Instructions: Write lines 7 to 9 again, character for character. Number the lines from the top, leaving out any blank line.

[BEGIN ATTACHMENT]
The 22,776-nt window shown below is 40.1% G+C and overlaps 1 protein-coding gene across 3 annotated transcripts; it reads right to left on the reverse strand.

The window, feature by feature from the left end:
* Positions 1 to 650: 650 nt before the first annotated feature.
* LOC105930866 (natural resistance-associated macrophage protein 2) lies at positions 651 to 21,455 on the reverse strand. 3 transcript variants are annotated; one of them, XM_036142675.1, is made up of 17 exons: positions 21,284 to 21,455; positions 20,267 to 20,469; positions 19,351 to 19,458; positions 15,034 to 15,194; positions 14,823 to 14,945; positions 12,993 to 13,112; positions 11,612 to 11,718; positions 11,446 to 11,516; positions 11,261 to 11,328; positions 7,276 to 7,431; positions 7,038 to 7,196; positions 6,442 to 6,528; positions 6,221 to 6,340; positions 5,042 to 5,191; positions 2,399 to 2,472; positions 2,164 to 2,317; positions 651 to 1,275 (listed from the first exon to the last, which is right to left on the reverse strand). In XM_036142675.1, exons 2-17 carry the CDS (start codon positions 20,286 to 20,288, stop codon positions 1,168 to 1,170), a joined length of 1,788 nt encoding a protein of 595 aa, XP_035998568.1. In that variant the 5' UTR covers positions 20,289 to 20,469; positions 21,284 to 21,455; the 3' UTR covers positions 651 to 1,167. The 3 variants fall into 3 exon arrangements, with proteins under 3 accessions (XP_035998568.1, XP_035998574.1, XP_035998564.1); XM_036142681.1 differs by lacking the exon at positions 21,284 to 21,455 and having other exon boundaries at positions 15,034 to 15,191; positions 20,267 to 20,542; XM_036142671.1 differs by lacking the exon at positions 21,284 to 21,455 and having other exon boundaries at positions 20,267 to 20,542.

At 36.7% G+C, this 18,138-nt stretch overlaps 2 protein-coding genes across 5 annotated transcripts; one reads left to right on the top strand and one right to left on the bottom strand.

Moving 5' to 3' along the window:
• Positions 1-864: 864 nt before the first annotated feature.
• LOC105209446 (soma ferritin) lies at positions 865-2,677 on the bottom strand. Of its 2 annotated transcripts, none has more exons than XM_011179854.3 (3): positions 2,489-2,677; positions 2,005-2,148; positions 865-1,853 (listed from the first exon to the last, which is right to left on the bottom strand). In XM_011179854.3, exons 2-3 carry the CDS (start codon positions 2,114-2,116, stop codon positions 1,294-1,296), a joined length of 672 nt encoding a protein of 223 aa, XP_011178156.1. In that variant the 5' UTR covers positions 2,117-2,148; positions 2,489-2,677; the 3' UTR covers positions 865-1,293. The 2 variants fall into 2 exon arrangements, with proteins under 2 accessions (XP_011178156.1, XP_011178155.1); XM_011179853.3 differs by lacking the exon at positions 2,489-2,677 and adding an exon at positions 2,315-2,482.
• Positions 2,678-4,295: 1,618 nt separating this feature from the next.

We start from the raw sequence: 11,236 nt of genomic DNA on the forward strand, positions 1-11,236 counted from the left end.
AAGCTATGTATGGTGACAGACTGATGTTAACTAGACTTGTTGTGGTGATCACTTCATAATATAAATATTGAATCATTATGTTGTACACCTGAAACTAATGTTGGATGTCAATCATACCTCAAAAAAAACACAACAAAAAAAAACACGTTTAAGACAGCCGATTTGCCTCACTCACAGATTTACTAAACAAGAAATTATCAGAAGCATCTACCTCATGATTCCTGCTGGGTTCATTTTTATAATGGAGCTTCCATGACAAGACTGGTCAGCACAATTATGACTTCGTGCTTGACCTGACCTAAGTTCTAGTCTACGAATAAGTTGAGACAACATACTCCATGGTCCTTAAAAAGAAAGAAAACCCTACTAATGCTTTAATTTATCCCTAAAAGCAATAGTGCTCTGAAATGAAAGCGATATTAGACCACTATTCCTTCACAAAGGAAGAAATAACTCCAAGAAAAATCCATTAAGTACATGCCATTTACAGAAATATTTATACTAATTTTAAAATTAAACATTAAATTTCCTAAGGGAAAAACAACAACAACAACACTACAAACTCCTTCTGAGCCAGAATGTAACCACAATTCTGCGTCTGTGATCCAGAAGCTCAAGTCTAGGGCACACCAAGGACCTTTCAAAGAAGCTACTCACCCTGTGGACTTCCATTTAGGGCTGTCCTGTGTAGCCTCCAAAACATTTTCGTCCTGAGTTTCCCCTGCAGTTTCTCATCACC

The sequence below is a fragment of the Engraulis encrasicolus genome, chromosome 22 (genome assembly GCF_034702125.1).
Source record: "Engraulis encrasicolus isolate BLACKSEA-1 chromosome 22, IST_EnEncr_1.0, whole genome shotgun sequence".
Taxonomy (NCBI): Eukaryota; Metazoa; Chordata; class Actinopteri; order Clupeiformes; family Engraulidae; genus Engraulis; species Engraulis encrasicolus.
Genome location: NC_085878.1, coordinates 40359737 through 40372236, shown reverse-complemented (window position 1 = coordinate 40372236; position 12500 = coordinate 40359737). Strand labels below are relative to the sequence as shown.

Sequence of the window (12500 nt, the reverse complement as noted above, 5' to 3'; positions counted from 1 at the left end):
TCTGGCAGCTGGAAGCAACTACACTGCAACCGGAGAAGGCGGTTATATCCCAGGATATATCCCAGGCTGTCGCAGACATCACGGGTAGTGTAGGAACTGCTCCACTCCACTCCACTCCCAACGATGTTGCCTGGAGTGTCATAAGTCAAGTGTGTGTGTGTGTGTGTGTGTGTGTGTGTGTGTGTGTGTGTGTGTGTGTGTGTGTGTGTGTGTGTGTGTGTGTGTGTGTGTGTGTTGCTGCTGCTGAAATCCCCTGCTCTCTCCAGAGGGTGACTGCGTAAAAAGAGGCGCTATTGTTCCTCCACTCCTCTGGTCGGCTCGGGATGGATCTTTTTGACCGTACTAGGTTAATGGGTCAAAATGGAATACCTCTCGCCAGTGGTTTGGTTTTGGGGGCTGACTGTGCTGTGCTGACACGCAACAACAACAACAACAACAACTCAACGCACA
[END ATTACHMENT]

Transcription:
• Positions 1-864: 864 nt before the first annotated feature.
• LOC105209446 (soma ferritin) lies at positions 865-2,677 on the bottom strand. Of its 2 annotated transcripts, none has more exons than XM_011179854.3 (3): positions 2,489-2,677; positions 2,005-2,148; positions 865-1,853 (listed from the first exon to the last, which is right to left on the bottom strand). In XM_011179854.3, exons 2-3 carry the CDS (start codon positions 2,114-2,116, stop codon positions 1,294-1,296), a joined length of 672 nt encoding a protein of 223 aa, XP_011178156.1. In that variant the 5' UTR covers positions 2,117-2,148; positions 2,489-2,677; the 3' UTR covers positions 865-1,293. The 2 variants fall into 2 exon arrangements, with proteins under 2 accessions (XP_011178156.1, XP_011178155.1); XM_011179853.3 differs by lacking the exon at positions 2,489-2,677 and adding an exon at positions 2,315-2,482.
• Positions 2,678-4,295: 1,618 nt separating this feature from the next.